High summer in Sudan

I have no reason to visit Khartoum, Sudan’s capital. I could stick ever so slightly closer to the coast of what has become the Red Sea in my absence by visiting Kassala. The Sudanese authorities have a reason for me to visit Khartoum though. I must register since I’m an alien, obtain a photography permit, and possibly require collection of a travel permit.

My hopes for a speedy entrance into Khartoum are dashed by a coach rooted to the spot for 2 hours. The woman next to me, elegantly dressed in red and gold sari, offers me some salted seeds that taste exactly like popcorn.

The road is mostly straight, unlike Ethiopia. The trees thin out. Its single lane all the way, meaning lots of slow overtaking moves. On the outskirts of Khartoum I move onto a minibus to get to the centre. It breaks down. I’m walked what feels like miles onto another, the conductor is given instructions to drop me off at Al-sharif al-hindi St.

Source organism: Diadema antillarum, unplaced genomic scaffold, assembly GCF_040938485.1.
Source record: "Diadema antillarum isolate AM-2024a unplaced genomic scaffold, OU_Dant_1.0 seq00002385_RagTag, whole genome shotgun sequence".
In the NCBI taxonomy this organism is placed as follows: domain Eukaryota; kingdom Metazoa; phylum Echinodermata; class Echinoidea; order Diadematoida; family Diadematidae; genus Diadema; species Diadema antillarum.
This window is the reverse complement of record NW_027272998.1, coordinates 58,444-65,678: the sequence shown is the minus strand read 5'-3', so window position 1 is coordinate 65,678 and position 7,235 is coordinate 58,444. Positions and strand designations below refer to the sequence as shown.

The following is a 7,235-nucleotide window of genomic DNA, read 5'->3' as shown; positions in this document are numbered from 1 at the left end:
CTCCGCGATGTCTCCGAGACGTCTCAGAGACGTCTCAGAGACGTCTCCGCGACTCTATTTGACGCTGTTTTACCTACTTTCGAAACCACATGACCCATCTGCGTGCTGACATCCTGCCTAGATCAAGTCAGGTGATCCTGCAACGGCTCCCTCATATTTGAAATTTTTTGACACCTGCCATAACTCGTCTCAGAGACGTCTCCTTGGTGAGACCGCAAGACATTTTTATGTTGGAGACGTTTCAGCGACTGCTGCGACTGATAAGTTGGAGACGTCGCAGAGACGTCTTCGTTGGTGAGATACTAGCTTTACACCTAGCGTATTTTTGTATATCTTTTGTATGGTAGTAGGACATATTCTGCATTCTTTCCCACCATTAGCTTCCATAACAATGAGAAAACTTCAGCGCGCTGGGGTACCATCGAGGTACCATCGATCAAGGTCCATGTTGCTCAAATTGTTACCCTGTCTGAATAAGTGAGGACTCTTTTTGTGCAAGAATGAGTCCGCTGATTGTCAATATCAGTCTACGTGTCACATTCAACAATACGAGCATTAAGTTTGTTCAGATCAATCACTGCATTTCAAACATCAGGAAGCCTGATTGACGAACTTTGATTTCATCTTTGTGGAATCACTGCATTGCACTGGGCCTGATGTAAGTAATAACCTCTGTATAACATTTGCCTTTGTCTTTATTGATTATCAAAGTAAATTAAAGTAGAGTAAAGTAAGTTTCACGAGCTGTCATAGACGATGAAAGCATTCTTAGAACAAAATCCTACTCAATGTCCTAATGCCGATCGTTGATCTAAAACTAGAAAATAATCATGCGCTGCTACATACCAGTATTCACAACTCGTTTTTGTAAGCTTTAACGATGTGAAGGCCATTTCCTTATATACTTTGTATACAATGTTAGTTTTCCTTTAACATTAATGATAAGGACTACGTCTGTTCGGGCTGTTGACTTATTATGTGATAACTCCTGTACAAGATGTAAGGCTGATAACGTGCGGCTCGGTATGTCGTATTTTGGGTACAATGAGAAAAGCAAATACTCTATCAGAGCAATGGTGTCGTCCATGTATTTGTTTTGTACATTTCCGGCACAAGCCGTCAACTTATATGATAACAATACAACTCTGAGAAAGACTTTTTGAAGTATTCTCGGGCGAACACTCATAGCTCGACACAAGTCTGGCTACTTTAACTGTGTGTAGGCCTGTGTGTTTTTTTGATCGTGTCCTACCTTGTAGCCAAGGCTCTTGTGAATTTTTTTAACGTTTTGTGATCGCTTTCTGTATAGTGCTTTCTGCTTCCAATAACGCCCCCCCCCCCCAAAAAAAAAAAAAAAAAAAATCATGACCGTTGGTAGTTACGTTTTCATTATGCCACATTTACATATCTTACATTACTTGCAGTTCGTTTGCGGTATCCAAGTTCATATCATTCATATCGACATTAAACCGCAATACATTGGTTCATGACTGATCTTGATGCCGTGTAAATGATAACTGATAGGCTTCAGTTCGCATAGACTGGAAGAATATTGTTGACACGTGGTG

We pass Al-sharif al-hindi St. I’m eventually dropped off at the Spanish embassy. A security guard looking like ‘Jesus the Arab’ only in brown security guard uniform rather than white gown helps me out. There are lots of ‘you know, al-sharif al-hindi St, round the corner from the …’ type talk in Arabic. Nevermind getting to the registration office before it closes at 3, this became a race to find a room before sunset. It glowed halfway down the sky, like a winter’s afternoon in England. The conversation went around in circles:

“Al-sharif al-hindi St, by the…”

“Al-sharif al-hindi?”

“What embassy do you want?”

“I don’t want an embassy” I say, watching the sun sink. “I want al-sharif al-hindi street, for a hotel. I’m lost. All I know is I’m in Khartoum.”

“You’re in Bahri” says Jesus. That’s the separate city of North Khartoum.

“Al-sharif al-hindi?”

“Its just around the corner from the…”

What feels like several weeks later we get somewhere. Jesus says:

“Can I ask you a question?” From the seriousness with which he asks I’m expecting an invitation to his sister’s wedding. “Have you got money, then you could hire a taxi.”

The driver escorts me to the hotel steps before departing without another word. What was supposed to be a 4 hour hop lasted longer than a working day. If everyday in Sudan is as hard as that, I’m sunk.
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